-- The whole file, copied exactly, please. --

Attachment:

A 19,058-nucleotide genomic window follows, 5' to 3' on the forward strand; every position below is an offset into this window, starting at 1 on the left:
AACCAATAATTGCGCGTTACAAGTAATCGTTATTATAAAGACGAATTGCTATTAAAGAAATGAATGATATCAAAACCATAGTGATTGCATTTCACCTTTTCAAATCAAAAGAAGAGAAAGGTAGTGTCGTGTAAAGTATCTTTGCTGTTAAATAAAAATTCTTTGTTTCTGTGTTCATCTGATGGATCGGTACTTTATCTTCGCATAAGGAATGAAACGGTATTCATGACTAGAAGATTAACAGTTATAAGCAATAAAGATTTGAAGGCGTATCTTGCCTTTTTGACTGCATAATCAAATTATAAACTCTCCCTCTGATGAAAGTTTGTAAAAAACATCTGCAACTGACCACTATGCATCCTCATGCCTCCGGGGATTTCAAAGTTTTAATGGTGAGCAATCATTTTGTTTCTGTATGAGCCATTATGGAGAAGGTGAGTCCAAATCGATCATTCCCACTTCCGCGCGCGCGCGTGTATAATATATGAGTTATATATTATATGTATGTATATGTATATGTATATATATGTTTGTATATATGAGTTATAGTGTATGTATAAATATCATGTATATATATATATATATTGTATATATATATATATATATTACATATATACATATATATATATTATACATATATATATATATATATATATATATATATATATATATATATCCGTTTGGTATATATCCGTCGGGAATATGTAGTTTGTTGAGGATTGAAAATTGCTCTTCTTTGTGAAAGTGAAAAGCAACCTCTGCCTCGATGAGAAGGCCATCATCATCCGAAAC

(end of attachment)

A 19,058-nucleotide genomic window follows, 5' to 3' on the forward strand; every position below is an offset into this window, starting at 1 on the left:
AACCAATAATTGCGCGTTACAAGTAATCGTTATTATAAAGACGAATTGCTATTAAAGAAATGAATGATATCAAAACCATAGTGATTGCATTTCACCTTTTCAAATCAAAAGAAGAGAAAGGTAGTGTCGTGTAAAGTATCTTTGCTGTTAAATAAAAATTCTTTGTTTCTGTGTTCATCTGATGGATCGGTACTTTATCTTCGCATAAGGAATGAAACGGTATTCATGACTAGAAGATTAACAGTTATAAGCAATAAAGATTTGAAGGCGTATCTTGCCTTTTTGACTGCATAATCAAATTATAAACTCTCCCTCTGATGAAAGTTTGTAAAAAACATCTGCAACTGACCACTATGCATCCTCATGCCTCCGGGGATTTCAAAGTTTTAATGGTGAGCAATCATTTTGTTTCTGTATGAGCCATTATGGAGAAGGTGAGTCCAAATCGATCATTCCCACTTCCGCGCGCGCGCGTGTATAATATATGAGTTATATATTATATGTATGTATATGTATATGTATATATATGTTTGTATATATGAGTTATAGTGTATGTATAAATATCATGTATATATATATATATATTGTATATATATATATATATATTACATATATACATATATATATATTATACATATATATATATATATATATATATATATATATATATATATATCCGTTTGGTATATATCCGTCGGGAATATGTAGTTTGTTGAGGATTGAAAATTGCTCTTCTTTGTGAAAGTGAAAAGCAACCTCTGCCTCGATGAGAAGGCCATCATCATCCGAAAC